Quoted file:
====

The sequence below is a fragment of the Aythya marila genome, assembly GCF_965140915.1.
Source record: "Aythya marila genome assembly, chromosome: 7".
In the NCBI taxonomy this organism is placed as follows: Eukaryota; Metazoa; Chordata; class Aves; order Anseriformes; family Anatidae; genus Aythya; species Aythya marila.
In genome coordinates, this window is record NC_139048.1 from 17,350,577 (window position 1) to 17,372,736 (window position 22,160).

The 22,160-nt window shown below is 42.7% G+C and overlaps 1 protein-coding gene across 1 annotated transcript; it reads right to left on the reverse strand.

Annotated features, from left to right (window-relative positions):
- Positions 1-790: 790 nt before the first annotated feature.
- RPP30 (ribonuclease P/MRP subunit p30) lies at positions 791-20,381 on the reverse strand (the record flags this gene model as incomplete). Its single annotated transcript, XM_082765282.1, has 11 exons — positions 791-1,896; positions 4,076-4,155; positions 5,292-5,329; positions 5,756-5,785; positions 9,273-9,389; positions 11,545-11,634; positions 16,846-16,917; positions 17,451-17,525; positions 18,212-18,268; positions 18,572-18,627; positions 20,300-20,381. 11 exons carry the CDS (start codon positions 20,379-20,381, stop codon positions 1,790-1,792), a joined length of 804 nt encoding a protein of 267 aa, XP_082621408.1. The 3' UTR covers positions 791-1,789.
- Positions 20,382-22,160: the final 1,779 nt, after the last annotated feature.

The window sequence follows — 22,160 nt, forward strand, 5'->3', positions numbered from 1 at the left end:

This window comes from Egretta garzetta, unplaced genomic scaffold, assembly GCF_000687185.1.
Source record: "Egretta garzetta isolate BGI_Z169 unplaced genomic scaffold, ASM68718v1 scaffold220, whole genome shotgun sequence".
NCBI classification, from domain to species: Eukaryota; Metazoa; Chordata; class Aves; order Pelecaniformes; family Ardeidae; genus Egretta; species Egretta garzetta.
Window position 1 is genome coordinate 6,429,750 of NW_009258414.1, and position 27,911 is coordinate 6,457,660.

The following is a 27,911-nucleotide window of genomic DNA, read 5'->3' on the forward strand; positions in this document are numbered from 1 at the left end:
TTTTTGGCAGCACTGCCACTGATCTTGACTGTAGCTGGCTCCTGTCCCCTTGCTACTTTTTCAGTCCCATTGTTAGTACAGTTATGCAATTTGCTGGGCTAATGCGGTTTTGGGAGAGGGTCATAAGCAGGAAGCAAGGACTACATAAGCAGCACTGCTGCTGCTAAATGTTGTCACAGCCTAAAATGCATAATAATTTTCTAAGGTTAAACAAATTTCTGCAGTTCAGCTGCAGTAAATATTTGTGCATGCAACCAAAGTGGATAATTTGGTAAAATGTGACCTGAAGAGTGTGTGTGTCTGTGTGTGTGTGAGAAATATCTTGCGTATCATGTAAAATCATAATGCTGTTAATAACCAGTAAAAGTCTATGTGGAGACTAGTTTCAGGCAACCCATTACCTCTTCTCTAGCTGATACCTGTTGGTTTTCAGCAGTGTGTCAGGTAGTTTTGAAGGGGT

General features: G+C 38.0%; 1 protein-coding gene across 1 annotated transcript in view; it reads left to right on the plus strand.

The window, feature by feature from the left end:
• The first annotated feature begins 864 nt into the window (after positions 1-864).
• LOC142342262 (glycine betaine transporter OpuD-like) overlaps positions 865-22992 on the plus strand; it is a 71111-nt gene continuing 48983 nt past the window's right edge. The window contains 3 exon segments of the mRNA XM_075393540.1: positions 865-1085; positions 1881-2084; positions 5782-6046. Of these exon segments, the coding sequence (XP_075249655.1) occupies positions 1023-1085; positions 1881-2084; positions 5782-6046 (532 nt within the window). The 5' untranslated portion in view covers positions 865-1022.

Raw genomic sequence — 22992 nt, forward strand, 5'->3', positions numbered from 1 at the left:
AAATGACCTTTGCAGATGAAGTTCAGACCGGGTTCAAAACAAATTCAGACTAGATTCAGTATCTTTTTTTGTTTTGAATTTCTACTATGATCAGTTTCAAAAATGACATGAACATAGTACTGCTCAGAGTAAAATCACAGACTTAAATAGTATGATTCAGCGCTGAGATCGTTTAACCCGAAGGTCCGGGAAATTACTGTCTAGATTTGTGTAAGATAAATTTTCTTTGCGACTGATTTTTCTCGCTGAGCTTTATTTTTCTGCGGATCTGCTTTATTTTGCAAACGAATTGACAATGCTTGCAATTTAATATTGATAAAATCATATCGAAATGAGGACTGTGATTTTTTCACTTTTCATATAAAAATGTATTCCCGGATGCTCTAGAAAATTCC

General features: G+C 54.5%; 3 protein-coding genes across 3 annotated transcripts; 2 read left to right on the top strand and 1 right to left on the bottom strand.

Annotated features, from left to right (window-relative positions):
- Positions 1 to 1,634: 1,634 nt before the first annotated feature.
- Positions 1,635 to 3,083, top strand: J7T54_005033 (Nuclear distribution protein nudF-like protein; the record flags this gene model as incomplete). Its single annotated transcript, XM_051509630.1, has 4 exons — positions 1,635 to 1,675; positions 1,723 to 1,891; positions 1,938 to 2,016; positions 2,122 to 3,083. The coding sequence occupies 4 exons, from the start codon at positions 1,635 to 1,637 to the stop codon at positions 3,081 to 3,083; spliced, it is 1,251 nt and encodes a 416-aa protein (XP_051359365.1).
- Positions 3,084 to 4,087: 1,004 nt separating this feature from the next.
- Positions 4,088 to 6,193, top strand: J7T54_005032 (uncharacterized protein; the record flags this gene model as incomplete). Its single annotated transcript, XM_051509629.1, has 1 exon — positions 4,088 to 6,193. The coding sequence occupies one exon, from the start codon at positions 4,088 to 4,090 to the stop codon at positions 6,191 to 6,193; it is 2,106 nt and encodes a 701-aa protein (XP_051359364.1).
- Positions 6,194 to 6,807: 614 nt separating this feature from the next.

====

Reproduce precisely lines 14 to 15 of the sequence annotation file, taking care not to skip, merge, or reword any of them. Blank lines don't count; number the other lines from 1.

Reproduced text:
Window position 1 is genome coordinate 6,429,750 of NW_009258414.1, and position 27,911 is coordinate 6,457,660.

The following is a 27,911-nucleotide window of genomic DNA, read 5'->3' on the forward strand; positions in this document are numbered from 1 at the left end: